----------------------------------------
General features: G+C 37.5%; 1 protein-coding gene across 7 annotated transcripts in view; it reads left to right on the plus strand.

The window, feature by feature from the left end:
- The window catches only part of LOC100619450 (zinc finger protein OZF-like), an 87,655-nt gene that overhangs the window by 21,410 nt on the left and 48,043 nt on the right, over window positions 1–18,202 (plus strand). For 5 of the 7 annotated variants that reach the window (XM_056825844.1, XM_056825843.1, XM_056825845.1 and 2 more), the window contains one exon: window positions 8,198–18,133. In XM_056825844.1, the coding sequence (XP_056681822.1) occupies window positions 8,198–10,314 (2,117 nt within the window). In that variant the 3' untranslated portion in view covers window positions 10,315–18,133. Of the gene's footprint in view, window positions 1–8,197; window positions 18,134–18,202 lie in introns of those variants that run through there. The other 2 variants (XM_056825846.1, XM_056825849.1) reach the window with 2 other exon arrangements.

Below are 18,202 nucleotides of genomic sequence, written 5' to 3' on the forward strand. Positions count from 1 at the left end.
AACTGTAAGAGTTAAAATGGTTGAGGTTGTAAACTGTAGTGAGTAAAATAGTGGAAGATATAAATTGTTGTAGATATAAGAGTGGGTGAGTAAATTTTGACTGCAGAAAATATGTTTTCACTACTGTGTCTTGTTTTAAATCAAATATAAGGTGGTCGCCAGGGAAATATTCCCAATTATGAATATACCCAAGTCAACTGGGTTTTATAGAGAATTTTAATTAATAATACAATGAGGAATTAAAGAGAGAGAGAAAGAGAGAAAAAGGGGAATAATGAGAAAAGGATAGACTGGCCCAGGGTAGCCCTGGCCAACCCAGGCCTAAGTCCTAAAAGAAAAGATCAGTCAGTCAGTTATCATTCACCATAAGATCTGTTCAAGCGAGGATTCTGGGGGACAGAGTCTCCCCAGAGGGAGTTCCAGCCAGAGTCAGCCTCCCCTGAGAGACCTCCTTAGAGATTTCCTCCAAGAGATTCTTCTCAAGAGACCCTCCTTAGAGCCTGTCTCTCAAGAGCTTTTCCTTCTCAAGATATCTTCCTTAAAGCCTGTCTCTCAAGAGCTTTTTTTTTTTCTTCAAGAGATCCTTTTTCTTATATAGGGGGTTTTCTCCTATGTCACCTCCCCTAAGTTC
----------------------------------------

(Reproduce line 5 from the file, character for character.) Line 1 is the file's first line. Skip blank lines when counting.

AACTGTAAGAGTTAAAATGGTTGAGGTTGTAAACTGTAGTGAGTAAAATAGTGGAAGATATAAATTGTTGTAGATATAAGAGTGGGTGAGTAAATTTTGACTGCAGAAAATATGTTTTCACTACTGTGTCTTGTTTTAAATCAAATATAAGGTGGTCGCCAGGGAAATATTCCCAATTATGAATATACCCAAGTCAACTGGGTTTTATAGAGAATTTTAATTAATAATACAATGAGGAATTAAAGAGAGAGAGAAAGAGAGAAAAAGGGGAATAATGAGAAAAGGATAGACTGGCCCAGGGTAGCCCTGGCCAACCCAGGCCTAAGTCCTAAAAGAAAAGATCAGTCAGTCAGTTATCATTCACCATAAGATCTGTTCAAGCGAGGATTCTGGGGGACAGAGTCTCCCCAGAGGGAGTTCCAGCCAGAGTCAGCCTCCCCTGAGAGACCTCCTTAGAGATTTCCTCCAAGAGATTCTTCTCAAGAGACCCTCCTTAGAGCCTGTCTCTCAAGAGCTTTTCCTTCTCAAGATATCTTCCTTAAAGCCTGTCTCTCAAGAGCTTTTTTTTTTTCTTCAAGAGATCCTTTTTCTTATATAGGGGGTTTTCTCCTATGTCACCTCCCCTAAGTTC